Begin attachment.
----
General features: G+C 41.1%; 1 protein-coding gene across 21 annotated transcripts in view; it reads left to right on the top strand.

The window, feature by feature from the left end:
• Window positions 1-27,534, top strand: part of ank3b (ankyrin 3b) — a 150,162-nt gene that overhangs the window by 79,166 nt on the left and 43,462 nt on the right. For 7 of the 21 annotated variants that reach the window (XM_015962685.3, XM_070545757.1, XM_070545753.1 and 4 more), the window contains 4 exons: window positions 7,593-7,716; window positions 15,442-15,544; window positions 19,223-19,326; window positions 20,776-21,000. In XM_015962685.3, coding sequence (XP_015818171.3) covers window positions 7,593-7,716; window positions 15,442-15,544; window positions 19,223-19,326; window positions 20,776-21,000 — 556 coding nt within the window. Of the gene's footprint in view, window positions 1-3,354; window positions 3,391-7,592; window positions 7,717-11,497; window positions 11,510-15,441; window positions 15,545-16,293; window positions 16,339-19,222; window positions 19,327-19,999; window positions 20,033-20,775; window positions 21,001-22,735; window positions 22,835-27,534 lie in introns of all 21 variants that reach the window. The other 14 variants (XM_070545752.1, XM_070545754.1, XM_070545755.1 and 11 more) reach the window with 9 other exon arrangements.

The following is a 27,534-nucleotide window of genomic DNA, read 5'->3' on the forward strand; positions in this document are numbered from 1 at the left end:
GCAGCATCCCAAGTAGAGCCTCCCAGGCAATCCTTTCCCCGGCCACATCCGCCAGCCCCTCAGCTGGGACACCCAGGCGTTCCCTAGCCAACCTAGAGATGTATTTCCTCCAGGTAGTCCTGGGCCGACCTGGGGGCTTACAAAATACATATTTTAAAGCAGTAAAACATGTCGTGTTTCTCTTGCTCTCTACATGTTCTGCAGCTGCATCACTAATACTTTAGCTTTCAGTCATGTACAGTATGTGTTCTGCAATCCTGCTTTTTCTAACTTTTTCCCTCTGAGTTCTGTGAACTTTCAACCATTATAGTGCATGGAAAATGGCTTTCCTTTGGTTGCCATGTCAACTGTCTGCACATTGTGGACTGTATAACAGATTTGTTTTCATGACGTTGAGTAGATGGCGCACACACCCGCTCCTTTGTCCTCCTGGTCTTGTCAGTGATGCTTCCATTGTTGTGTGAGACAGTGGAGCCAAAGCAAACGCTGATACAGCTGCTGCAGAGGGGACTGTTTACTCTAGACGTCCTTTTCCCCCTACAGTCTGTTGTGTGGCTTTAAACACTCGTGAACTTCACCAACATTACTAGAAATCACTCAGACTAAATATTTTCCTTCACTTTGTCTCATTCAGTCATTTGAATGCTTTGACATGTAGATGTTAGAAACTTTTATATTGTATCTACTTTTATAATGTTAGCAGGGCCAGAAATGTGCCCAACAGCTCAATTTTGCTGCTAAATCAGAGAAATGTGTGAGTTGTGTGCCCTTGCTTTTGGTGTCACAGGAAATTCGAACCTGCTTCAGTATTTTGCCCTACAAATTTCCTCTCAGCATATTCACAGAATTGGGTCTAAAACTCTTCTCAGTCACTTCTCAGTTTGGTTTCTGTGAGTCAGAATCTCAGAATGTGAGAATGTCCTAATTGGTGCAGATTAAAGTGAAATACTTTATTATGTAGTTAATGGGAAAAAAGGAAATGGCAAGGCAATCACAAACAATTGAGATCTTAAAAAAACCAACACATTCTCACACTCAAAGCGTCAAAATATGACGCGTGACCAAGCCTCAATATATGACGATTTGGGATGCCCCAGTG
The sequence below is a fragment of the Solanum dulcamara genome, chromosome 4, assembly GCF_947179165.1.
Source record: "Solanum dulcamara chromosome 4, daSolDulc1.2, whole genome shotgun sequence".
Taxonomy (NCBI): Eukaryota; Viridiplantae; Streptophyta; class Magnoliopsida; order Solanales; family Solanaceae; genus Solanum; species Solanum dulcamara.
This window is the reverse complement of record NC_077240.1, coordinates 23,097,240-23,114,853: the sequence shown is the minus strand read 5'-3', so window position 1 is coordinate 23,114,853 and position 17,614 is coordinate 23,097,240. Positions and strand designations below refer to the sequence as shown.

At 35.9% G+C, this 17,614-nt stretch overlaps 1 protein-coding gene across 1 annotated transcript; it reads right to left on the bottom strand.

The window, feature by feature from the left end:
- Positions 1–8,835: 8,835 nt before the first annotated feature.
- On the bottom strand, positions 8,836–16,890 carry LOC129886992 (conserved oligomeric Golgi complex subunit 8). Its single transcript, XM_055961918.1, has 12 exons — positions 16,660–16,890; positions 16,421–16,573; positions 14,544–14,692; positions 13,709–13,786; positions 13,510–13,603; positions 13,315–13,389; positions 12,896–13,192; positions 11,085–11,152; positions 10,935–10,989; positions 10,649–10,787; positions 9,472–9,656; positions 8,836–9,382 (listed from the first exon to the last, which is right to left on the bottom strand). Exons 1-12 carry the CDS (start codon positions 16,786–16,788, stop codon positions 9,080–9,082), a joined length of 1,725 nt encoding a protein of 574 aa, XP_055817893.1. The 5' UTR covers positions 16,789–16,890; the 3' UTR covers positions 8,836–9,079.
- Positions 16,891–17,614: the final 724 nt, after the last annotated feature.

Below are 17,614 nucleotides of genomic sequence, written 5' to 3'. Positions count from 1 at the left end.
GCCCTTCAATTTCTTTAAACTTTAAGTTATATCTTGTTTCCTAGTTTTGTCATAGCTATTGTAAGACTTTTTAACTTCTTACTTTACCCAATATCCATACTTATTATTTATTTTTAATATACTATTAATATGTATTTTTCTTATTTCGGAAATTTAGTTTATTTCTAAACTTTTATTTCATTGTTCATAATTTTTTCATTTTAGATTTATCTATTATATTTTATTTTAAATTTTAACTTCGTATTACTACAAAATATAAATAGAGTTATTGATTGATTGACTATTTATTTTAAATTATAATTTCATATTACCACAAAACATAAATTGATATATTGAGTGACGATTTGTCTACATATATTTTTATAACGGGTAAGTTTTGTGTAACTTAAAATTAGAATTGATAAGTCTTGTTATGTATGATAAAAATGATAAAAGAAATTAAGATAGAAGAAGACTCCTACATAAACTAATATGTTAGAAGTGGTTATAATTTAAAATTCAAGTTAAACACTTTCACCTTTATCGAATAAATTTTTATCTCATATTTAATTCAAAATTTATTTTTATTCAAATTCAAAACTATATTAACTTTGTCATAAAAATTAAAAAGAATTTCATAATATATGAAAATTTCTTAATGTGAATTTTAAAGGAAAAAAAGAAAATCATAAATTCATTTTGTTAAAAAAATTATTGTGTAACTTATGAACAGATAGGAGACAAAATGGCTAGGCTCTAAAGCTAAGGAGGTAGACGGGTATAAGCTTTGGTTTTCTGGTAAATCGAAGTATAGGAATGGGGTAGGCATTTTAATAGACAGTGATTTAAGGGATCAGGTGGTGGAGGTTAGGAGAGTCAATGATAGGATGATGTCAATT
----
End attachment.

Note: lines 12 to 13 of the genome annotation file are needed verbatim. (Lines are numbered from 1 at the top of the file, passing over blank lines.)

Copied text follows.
- Positions 1–8,835: 8,835 nt before the first annotated feature.
- On the bottom strand, positions 8,836–16,890 carry LOC129886992 (conserved oligomeric Golgi complex subunit 8). Its single transcript, XM_055961918.1, has 12 exons — positions 16,660–16,890; positions 16,421–16,573; positions 14,544–14,692; positions 13,709–13,786; positions 13,510–13,603; positions 13,315–13,389; positions 12,896–13,192; positions 11,085–11,152; positions 10,935–10,989; positions 10,649–10,787; positions 9,472–9,656; positions 8,836–9,382 (listed from the first exon to the last, which is right to left on the bottom strand). Exons 1-12 carry the CDS (start codon positions 16,786–16,788, stop codon positions 9,080–9,082), a joined length of 1,725 nt encoding a protein of 574 aa, XP_055817893.1. The 5' UTR covers positions 16,789–16,890; the 3' UTR covers positions 8,836–9,079.